Apple’s Mac Pro
With its up to 28 cores of power, large L2, shared L3 caches and 64 PCI Express lanes for improved bandwidth, the Mac Pro has been turning heads ever since it was announced.
While most of Apple’s assembly and manufacturing takes place in China, the Mac Pro is actually produced in a facility in Austin, Texas. Unfortunately, as you can expect, the price tag for it can get as ridiculously high as $9,400 (or more), depending on customizations.
Elon Musk’s projects are U.S-based and his Tesla cars are no exception. The batteries however, are from Chile, but the cars are all manufactured and assembled in the factory in Fremont, California.
Like most electric cars however, they are pretty pricey but if money is not an issue, then you can count on this car being 99.9% made in America.
Anyone who loves cooking has considered or daydreamed about having one of these bad boys on their kitchen counter.
Their look is iconic and they are known for being incredibly sturdy; they are also 100% American-made in a factory located in Greenville, Ohio.
This company was established in 2002 and designs, manufactures and assembles all of its products in the U.S.A.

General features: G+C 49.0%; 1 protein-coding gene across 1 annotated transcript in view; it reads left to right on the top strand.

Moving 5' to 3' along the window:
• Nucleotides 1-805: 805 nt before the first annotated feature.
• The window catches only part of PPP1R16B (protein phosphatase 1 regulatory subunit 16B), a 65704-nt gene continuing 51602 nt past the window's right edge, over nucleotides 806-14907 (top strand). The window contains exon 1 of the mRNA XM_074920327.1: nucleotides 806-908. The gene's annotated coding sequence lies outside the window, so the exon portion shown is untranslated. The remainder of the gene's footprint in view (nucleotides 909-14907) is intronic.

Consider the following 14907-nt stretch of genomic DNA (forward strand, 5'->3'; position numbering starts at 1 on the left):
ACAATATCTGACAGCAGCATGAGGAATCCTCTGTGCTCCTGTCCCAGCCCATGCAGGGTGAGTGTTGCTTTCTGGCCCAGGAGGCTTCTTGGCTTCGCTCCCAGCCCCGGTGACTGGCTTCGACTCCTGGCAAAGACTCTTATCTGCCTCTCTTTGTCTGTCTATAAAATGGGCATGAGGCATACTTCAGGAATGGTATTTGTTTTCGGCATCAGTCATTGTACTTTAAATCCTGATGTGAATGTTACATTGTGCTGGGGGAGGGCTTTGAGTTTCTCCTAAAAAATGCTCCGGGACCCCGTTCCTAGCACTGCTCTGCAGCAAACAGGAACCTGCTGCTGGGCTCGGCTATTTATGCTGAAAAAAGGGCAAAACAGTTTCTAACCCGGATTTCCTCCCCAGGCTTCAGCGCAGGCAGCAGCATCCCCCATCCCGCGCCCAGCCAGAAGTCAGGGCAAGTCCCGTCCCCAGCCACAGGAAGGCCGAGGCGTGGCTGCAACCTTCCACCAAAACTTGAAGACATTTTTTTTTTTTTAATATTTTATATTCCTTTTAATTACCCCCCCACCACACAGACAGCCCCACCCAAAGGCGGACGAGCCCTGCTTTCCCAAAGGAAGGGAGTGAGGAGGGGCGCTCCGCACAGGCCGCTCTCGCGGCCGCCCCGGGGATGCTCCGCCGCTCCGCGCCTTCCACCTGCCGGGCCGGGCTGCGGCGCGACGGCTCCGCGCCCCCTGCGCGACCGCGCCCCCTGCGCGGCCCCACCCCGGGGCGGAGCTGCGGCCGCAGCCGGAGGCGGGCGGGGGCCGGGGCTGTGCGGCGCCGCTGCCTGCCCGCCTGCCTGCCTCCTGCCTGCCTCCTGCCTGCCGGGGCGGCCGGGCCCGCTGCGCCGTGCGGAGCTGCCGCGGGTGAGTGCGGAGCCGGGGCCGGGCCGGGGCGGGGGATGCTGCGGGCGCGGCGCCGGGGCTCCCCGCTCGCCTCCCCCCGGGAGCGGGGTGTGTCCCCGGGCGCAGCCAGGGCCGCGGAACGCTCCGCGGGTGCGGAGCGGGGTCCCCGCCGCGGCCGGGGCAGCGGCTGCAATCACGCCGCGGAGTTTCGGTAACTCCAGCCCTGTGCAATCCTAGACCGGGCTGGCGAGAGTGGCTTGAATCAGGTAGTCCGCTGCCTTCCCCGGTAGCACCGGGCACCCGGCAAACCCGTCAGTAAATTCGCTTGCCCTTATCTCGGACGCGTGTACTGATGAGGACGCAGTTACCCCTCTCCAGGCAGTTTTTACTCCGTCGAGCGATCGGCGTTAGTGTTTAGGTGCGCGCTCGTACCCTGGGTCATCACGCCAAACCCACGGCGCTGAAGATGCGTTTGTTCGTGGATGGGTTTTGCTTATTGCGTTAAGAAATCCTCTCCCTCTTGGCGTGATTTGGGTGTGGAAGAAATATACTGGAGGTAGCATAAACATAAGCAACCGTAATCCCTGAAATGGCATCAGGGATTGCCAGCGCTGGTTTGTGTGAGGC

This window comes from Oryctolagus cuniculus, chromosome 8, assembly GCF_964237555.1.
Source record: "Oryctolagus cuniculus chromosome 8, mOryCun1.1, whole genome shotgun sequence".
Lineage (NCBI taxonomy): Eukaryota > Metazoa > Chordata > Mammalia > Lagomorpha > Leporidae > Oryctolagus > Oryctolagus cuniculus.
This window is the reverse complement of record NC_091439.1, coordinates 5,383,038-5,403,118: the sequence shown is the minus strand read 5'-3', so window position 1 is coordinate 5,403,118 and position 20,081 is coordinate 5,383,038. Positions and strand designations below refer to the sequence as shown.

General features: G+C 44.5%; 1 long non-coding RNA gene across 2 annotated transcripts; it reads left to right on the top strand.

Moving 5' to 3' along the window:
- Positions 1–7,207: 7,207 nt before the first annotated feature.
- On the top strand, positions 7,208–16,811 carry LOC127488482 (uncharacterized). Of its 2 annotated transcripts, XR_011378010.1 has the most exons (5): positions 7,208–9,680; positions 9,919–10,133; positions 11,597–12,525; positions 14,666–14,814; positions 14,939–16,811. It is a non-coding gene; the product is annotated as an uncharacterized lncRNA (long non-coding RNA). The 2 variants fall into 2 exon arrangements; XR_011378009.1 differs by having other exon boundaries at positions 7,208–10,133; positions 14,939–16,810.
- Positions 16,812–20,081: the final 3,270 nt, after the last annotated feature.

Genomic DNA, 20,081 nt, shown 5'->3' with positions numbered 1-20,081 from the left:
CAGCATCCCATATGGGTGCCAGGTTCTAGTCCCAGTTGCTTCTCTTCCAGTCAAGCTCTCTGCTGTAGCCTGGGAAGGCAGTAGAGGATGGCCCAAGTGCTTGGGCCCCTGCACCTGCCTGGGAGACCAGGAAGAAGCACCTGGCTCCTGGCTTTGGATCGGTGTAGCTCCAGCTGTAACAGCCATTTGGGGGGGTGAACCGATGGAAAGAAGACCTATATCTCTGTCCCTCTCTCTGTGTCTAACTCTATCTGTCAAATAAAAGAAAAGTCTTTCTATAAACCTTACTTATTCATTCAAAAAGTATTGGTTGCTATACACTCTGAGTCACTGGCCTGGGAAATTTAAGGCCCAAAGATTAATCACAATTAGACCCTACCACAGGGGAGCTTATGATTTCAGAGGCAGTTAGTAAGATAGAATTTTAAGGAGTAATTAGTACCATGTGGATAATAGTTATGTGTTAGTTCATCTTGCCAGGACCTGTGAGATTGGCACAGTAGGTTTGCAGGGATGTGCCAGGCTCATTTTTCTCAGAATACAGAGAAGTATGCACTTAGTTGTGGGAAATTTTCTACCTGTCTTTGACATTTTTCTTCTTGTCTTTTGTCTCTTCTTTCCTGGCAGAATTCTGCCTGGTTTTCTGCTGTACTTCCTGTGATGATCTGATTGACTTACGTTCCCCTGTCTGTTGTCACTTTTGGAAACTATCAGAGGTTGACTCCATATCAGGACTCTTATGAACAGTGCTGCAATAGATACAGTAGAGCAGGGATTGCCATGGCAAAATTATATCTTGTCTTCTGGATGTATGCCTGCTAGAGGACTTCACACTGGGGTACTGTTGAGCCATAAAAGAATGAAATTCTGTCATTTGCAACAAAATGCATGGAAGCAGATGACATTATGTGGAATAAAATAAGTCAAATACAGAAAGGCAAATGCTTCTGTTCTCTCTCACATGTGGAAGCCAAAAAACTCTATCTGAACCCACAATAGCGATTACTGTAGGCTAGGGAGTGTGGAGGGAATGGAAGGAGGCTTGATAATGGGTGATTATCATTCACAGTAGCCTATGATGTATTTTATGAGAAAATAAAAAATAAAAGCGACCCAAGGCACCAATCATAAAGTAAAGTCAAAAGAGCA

Their name might not sound familiar, but if you are a hardcore gamer, then you definitely have heard of them – they create custom gaming computers, laptops and even workstations as well as gaming setups.
This is a rather small company made out of around 20-something people who assemble turntables in Massachusetts.
It’s not the most complex machinery out there but they are all produced in the country and rigorously tested before packaging and delivery.
Harley Davidson Motorcycles
It’s impossible to say Harley Davidson and not immediately associate it with America. The company is based in York, Pennsylvania, but has numerous factories and assembly lines all across America.
All its motorcycles are made in the U.S.A, including its very first electric motorized child, LiveWire. Unfortunately, this particular bike is very expensive: at around $29,799, it has not really made waves thus far.
Harley Davidson Debuts Company’s First Electric Motorcycle
However, if you decide to buy any Harley Davidson motorcycles, you can rest assured it was made on American soil.
Ford’s F-150 Lightning electric truck
While Ford’s previous electric vehicle, the Mustang Mach-E is built in Mexico, the company has now promised that it will build the F-150 Lightning in Dearborn, Michigan, as of 2022.
According to Ford, it will invest $700 million in its new manufacturing complex, in addition to creating 500 new jobs to produce the car.
Corning Gorilla Glass
If you are a smartphone enthusiast, you’ll be happy to find out that everyone’s favorite protective glass is made in America.
The company also produces optical fiber and cable, labware products, Valor Glass and other similar products, all in-house.
The company has a number of different locations all across the country and just its Harrodsburg plant alone employs around 1,000 people.